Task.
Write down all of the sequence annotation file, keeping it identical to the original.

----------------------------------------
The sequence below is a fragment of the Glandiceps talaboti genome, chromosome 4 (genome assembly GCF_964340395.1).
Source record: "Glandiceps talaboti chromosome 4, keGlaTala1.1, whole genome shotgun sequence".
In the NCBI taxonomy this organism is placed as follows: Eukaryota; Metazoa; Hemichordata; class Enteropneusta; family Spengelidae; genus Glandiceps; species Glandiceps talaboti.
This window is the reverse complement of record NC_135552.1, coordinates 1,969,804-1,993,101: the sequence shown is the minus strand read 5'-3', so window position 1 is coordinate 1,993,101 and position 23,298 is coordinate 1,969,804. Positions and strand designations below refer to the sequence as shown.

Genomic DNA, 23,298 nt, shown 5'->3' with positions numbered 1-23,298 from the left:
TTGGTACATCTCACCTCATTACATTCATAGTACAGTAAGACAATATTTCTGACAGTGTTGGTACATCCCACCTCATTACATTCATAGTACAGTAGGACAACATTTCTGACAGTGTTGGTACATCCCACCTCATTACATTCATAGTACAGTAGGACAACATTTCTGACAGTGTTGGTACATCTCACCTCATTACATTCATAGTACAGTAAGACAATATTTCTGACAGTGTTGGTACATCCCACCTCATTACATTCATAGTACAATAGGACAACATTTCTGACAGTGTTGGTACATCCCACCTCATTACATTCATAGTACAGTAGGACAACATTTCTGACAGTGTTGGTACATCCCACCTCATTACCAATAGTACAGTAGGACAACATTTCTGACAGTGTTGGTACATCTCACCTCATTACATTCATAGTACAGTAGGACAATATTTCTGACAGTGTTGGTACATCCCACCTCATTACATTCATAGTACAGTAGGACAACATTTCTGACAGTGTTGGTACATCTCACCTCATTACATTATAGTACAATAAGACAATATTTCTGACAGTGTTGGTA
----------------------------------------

The sequence below is a fragment of the Glandiceps talaboti genome, chromosome 4 (genome assembly GCF_964340395.1).
Source record: "Glandiceps talaboti chromosome 4, keGlaTala1.1, whole genome shotgun sequence".
In the NCBI taxonomy this organism is placed as follows: Eukaryota; Metazoa; Hemichordata; class Enteropneusta; family Spengelidae; genus Glandiceps; species Glandiceps talaboti.
This window is the reverse complement of record NC_135552.1, coordinates 1,969,804-1,993,101: the sequence shown is the minus strand read 5'-3', so window position 1 is coordinate 1,993,101 and position 23,298 is coordinate 1,969,804. Positions and strand designations below refer to the sequence as shown.

Genomic DNA, 23,298 nt, shown 5'->3' with positions numbered 1-23,298 from the left:
TTGGTACATCTCACCTCATTACATTCATAGTACAGTAAGACAATATTTCTGACAGTGTTGGTACATCCCACCTCATTACATTCATAGTACAGTAGGACAACATTTCTGACAGTGTTGGTACATCCCACCTCATTACATTCATAGTACAGTAGGACAACATTTCTGACAGTGTTGGTACATCTCACCTCATTACATTCATAGTACAGTAAGACAATATTTCTGACAGTGTTGGTACATCCCACCTCATTACATTCATAGTACAATAGGACAACATTTCTGACAGTGTTGGTACATCCCACCTCATTACATTCATAGTACAGTAGGACAACATTTCTGACAGTGTTGGTACATCCCACCTCATTACCAATAGTACAGTAGGACAACATTTCTGACAGTGTTGGTACATCTCACCTCATTACATTCATAGTACAGTAGGACAATATTTCTGACAGTGTTGGTACATCCCACCTCATTACATTCATAGTACAGTAGGACAACATTTCTGACAGTGTTGGTACATCTCACCTCATTACATTATAGTACAATAAGACAATATTTCTGACAGTGTTGGTA